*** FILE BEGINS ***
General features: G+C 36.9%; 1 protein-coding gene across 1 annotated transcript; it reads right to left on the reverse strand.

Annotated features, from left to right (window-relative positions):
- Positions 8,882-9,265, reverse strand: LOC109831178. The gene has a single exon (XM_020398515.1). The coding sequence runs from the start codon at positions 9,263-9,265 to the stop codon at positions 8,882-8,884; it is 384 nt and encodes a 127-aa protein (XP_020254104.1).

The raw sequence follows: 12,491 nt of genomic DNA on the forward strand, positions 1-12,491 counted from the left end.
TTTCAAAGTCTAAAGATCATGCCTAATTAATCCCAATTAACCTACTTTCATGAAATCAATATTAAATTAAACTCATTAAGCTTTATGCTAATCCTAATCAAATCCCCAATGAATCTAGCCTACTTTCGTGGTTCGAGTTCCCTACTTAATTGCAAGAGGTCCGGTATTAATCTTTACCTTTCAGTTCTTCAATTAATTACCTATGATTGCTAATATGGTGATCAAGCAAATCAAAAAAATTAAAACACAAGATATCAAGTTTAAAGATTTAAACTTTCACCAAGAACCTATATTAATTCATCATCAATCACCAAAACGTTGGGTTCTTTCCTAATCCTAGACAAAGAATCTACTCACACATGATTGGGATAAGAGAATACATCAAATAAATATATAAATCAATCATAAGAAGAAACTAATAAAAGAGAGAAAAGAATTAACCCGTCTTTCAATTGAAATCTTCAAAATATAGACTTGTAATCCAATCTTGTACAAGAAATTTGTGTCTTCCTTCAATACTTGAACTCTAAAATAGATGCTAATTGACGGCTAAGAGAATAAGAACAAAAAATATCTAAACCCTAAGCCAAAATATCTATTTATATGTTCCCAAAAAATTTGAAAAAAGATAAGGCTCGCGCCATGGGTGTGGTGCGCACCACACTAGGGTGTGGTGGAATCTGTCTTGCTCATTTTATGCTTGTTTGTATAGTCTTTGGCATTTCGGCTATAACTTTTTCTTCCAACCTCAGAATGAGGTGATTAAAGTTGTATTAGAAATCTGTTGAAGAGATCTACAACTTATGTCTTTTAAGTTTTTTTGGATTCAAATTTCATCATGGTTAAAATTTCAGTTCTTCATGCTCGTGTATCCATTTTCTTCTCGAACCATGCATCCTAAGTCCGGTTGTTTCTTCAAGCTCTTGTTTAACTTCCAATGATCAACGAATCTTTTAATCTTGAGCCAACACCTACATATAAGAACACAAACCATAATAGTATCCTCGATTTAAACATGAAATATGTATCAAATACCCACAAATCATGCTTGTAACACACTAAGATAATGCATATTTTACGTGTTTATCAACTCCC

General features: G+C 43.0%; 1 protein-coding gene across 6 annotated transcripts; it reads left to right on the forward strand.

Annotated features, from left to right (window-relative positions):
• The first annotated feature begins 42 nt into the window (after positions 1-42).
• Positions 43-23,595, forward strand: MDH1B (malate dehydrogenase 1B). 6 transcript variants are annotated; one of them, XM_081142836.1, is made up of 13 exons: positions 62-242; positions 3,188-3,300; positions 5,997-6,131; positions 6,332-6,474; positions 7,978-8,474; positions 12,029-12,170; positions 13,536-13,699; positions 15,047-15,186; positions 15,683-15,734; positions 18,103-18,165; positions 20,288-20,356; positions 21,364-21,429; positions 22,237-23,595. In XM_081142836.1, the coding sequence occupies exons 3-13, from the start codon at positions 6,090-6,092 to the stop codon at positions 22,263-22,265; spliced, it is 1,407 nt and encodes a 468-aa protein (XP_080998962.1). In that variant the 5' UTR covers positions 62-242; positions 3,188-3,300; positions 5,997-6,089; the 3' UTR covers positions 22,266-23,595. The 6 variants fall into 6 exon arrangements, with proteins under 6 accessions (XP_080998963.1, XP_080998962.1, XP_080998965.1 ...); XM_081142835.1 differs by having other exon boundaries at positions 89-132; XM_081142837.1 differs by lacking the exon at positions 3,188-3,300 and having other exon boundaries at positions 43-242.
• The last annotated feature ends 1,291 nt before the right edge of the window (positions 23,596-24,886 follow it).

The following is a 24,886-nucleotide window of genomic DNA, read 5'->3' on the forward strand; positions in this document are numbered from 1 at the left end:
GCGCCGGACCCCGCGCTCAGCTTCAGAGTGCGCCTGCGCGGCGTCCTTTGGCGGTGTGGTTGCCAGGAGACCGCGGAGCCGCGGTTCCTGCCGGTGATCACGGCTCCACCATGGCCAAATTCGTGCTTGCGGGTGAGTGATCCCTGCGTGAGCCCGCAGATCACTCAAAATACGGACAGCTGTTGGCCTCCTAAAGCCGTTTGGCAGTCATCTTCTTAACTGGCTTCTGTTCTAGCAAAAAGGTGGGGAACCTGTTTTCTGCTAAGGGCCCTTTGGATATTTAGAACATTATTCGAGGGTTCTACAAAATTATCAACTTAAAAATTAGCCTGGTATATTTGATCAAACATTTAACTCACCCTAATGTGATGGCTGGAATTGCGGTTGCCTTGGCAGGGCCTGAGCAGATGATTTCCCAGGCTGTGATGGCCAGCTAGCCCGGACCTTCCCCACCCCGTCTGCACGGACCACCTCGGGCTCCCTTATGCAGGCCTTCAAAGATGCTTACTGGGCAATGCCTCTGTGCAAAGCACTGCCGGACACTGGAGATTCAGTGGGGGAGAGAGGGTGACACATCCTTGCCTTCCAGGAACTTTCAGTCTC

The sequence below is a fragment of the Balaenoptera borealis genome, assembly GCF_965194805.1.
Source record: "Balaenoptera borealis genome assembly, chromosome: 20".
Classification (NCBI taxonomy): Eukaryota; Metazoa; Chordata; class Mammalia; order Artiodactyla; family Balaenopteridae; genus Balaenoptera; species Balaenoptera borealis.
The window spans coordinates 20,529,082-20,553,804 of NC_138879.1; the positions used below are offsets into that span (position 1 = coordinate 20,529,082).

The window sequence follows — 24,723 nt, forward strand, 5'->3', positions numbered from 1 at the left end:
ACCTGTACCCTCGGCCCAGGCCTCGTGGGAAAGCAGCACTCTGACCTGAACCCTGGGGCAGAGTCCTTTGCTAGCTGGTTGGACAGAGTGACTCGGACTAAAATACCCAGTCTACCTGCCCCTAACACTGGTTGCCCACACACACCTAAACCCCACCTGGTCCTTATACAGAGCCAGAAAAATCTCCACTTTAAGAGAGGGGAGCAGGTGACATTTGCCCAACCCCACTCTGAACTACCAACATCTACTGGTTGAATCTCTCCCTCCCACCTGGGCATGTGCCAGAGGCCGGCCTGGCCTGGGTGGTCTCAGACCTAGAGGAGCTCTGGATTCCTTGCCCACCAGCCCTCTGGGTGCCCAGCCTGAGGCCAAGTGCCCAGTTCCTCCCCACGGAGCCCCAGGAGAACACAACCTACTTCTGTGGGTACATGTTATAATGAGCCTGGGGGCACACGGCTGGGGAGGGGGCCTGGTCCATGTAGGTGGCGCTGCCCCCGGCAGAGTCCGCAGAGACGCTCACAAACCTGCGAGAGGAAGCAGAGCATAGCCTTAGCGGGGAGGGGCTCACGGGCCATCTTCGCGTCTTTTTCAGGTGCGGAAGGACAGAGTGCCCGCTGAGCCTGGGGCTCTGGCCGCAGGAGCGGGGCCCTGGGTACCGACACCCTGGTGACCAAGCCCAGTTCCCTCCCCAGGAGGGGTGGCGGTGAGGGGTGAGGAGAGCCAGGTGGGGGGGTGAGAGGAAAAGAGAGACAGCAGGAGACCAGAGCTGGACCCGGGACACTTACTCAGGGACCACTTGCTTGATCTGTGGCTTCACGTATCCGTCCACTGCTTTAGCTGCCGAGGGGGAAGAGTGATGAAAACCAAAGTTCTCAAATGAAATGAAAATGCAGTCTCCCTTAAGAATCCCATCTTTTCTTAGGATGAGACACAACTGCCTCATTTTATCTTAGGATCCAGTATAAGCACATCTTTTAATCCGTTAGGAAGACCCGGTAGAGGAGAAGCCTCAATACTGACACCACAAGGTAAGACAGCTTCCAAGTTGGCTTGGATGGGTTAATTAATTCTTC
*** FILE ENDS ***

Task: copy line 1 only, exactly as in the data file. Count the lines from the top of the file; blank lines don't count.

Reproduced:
General features: G+C 36.9%; 1 protein-coding gene across 1 annotated transcript; it reads right to left on the reverse strand.